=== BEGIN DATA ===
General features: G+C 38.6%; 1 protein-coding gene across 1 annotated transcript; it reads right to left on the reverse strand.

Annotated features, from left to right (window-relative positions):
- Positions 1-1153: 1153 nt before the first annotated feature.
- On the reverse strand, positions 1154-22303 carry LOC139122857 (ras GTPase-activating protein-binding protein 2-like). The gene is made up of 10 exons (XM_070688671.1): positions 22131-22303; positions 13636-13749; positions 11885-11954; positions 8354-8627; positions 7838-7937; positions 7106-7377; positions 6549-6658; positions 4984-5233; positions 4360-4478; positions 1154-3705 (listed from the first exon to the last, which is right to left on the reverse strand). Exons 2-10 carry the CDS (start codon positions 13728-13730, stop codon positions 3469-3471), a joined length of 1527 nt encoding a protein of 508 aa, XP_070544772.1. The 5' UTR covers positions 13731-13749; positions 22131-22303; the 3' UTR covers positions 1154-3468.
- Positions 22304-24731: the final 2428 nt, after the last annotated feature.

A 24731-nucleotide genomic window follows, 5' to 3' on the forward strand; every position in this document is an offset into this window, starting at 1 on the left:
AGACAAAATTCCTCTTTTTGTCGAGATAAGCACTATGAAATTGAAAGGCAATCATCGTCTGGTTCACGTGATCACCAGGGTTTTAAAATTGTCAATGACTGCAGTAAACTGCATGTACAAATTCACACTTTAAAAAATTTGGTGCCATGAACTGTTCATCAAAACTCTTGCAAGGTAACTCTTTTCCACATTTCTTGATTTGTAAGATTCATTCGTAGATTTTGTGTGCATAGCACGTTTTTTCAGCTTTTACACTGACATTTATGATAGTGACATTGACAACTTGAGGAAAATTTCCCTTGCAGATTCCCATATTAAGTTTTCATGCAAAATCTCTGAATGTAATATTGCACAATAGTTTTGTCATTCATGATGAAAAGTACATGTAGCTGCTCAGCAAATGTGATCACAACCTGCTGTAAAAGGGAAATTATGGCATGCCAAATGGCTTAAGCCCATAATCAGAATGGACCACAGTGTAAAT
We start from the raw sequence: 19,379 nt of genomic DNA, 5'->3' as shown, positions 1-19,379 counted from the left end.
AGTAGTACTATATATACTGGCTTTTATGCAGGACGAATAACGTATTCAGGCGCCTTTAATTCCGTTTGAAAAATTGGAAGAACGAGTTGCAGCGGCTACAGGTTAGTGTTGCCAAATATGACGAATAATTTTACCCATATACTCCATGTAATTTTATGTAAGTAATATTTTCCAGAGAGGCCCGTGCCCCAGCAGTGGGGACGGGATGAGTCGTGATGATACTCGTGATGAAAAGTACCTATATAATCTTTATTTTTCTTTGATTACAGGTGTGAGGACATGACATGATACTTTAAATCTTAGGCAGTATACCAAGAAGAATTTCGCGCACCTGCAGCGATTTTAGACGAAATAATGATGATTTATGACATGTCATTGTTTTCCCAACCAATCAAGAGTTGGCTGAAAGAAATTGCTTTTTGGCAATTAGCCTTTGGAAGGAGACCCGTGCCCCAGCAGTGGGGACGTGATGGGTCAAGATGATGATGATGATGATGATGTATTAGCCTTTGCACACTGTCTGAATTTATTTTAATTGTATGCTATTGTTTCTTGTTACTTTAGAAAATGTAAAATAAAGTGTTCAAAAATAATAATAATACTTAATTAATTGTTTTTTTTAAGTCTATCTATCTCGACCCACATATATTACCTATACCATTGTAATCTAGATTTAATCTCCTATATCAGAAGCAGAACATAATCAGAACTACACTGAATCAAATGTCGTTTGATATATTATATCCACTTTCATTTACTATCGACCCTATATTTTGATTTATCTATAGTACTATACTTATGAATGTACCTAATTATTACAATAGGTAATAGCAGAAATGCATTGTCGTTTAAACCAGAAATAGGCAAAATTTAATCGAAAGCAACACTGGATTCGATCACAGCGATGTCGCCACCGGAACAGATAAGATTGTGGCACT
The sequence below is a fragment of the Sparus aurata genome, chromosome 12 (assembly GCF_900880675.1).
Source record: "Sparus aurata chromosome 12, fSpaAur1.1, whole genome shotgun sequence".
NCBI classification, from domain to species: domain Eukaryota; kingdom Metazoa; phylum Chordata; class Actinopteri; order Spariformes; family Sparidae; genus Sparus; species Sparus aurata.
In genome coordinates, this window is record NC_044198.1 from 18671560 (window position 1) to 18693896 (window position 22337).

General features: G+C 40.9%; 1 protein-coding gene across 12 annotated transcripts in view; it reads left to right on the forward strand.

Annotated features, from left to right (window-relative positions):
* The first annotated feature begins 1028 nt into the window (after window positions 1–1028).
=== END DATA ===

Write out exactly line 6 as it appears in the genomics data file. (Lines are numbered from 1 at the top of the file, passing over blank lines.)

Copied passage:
A 24731-nucleotide genomic window follows, 5' to 3' on the forward strand; every position in this document is an offset into this window, starting at 1 on the left: